When they go swimming, many people simply throw themselves into the ocean wave or the pool and paddle around enough to keep themselves moving and their head above water. This is fun, but when they watch competitions such as the Olympics and watch the swimmers perform various swimming strokes they may wonder what the differences between them actually are. Here are five basic swimming strokes.
Also called the American crawl, this is the fastest stroke. It combines a flutter kick with a hand-over-hand arm stroke and rhythmic breathing. A flutter kick is achieved when each foot lashes backward and upward. Interestingly, the American crawl was developed around 1900 by an Australian named Richard Cavill.
In this stroke the swimmer extends their arms then sweeps them out and back, making sure that the palms press against the water. The legs are drawn up, and the knees are thrust sideways. Then, the legs are pushed out and swept together as the swimmer extends their arms forward again. The breaststroke is one of the oldest strokes and has been recognized since the 16th century.
The Butterfly Stroke
This is the swimming stroke used extensively in competition. It is a racing stroke where the swimmer lifts both their arms forward out of the water and flings them back toward their waist. Many swimmers combine this action with what’s called a dolphin kick. It is basically a double flutter kick where the legs are whipped up and down together, the way a dolphin might move its tail to propel itself through the water. The swimmer can also use the kick that’s used in the breaststroke.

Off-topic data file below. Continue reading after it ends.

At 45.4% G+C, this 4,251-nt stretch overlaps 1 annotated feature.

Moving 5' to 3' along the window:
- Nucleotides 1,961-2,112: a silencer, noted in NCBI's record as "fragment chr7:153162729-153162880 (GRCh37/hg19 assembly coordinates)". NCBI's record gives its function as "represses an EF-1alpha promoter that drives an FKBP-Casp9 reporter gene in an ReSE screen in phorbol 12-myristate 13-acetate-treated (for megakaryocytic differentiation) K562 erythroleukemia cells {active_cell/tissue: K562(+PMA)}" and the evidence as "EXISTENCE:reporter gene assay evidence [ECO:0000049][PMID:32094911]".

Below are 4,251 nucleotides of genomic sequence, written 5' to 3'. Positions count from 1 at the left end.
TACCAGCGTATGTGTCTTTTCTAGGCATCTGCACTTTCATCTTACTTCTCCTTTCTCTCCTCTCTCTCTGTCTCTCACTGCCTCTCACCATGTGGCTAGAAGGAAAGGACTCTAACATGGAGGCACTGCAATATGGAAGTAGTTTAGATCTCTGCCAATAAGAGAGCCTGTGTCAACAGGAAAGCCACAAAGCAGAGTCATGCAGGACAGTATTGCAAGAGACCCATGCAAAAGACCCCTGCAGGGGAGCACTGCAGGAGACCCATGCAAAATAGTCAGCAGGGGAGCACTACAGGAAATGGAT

The backstroke is like the freestyle, but it is upside down. It combines a hand-over-hand arm stroke with a flutter kick. The backstroke, now seen in competition, was originally a stunt stroke that was developed around 1902.
The Side Stroke
A side stroke is not often used in competition and is restful. It is propelled by a scissors kick when the swimmer floats on one side, draws up their upper leg, thrusts it out and forward then snaps both legs together. At the same time, they extend their lower hand forward from their chin and pull the upper hand straight back from their chin. This stroke most likely descended from the breaststroke.